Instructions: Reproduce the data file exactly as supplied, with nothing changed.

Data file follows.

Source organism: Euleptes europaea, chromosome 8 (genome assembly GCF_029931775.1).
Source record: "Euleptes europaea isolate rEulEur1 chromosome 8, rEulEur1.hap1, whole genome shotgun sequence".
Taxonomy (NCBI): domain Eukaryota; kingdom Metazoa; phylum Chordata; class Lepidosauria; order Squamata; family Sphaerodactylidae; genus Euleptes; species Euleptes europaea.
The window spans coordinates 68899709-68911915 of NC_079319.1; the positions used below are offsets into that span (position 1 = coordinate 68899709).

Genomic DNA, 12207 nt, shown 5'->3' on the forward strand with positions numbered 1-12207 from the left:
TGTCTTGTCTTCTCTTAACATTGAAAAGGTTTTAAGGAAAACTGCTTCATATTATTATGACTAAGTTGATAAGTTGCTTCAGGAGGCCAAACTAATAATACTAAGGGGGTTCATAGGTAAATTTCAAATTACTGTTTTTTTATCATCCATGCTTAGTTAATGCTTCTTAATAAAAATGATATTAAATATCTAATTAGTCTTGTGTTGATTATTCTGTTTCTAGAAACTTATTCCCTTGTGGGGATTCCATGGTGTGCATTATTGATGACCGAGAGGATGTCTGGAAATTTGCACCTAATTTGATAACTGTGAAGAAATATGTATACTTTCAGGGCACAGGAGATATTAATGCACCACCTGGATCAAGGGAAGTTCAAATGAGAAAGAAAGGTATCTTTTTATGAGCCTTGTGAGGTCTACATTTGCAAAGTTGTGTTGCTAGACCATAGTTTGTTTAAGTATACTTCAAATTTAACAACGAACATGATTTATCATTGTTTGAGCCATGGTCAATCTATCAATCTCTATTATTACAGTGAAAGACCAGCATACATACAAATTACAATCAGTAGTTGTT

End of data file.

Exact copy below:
Source organism: Euleptes europaea, chromosome 8 (genome assembly GCF_029931775.1).
Source record: "Euleptes europaea isolate rEulEur1 chromosome 8, rEulEur1.hap1, whole genome shotgun sequence".
Taxonomy (NCBI): domain Eukaryota; kingdom Metazoa; phylum Chordata; class Lepidosauria; order Squamata; family Sphaerodactylidae; genus Euleptes; species Euleptes europaea.
The window spans coordinates 68899709-68911915 of NC_079319.1; the positions used below are offsets into that span (position 1 = coordinate 68899709).

Genomic DNA, 12207 nt, shown 5'->3' on the forward strand with positions numbered 1-12207 from the left:
TGTCTTGTCTTCTCTTAACATTGAAAAGGTTTTAAGGAAAACTGCTTCATATTATTATGACTAAGTTGATAAGTTGCTTCAGGAGGCCAAACTAATAATACTAAGGGGGTTCATAGGTAAATTTCAAATTACTGTTTTTTTATCATCCATGCTTAGTTAATGCTTCTTAATAAAAATGATATTAAATATCTAATTAGTCTTGTGTTGATTATTCTGTTTCTAGAAACTTATTCCCTTGTGGGGATTCCATGGTGTGCATTATTGATGACCGAGAGGATGTCTGGAAATTTGCACCTAATTTGATAACTGTGAAGAAATATGTATACTTTCAGGGCACAGGAGATATTAATGCACCACCTGGATCAAGGGAAGTTCAAATGAGAAAGAAAGGTATCTTTTTATGAGCCTTGTGAGGTCTACATTTGCAAAGTTGTGTTGCTAGACCATAGTTTGTTTAAGTATACTTCAAATTTAACAACGAACATGATTTATCATTGTTTGAGCCATGGTCAATCTATCAATCTCTATTATTACAGTGAAAGACCAGCATACATACAAATTACAATCAGTAGTTGTT